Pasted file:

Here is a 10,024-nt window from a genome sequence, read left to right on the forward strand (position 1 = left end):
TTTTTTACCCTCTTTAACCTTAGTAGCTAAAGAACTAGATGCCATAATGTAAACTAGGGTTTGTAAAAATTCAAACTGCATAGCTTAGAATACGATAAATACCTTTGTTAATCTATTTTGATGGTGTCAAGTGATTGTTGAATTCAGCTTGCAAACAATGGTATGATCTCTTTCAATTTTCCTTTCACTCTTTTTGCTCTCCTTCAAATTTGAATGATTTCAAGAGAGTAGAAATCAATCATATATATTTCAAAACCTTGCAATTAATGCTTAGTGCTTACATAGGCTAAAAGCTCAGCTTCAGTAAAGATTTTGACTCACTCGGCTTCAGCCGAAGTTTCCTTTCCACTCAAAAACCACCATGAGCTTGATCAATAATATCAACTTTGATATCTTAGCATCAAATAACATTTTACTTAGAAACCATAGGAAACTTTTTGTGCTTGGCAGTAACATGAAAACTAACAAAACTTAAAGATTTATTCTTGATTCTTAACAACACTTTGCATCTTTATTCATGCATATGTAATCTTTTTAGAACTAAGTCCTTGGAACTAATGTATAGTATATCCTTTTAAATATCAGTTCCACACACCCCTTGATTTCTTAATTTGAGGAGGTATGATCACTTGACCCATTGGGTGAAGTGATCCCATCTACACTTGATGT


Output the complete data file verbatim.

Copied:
Here is a 10,024-nt window from a genome sequence, read left to right on the forward strand (position 1 = left end):
TTTTTTACCCTCTTTAACCTTAGTAGCTAAAGAACTAGATGCCATAATGTAAACTAGGGTTTGTAAAAATTCAAACTGCATAGCTTAGAATACGATAAATACCTTTGTTAATCTATTTTGATGGTGTCAAGTGATTGTTGAATTCAGCTTGCAAACAATGGTATGATCTCTTTCAATTTTCCTTTCACTCTTTTTGCTCTCCTTCAAATTTGAATGATTTCAAGAGAGTAGAAATCAATCATATATATTTCAAAACCTTGCAATTAATGCTTAGTGCTTACATAGGCTAAAAGCTCAGCTTCAGTAAAGATTTTGACTCACTCGGCTTCAGCCGAAGTTTCCTTTCCACTCAAAAACCACCATGAGCTTGATCAATAATATCAACTTTGATATCTTAGCATCAAATAACATTTTACTTAGAAACCATAGGAAACTTTTTGTGCTTGGCAGTAACATGAAAACTAACAAAACTTAAAGATTTATTCTTGATTCTTAACAACACTTTGCATCTTTATTCATGCATATGTAATCTTTTTAGAACTAAGTCCTTGGAACTAATGTATAGTATATCCTTTTAAATATCAGTTCCACACACCCCTTGATTTCTTAATTTGAGGAGGTATGATCACTTGACCCATTGGGTGAAGTGATCCCATCTACACTTGATGT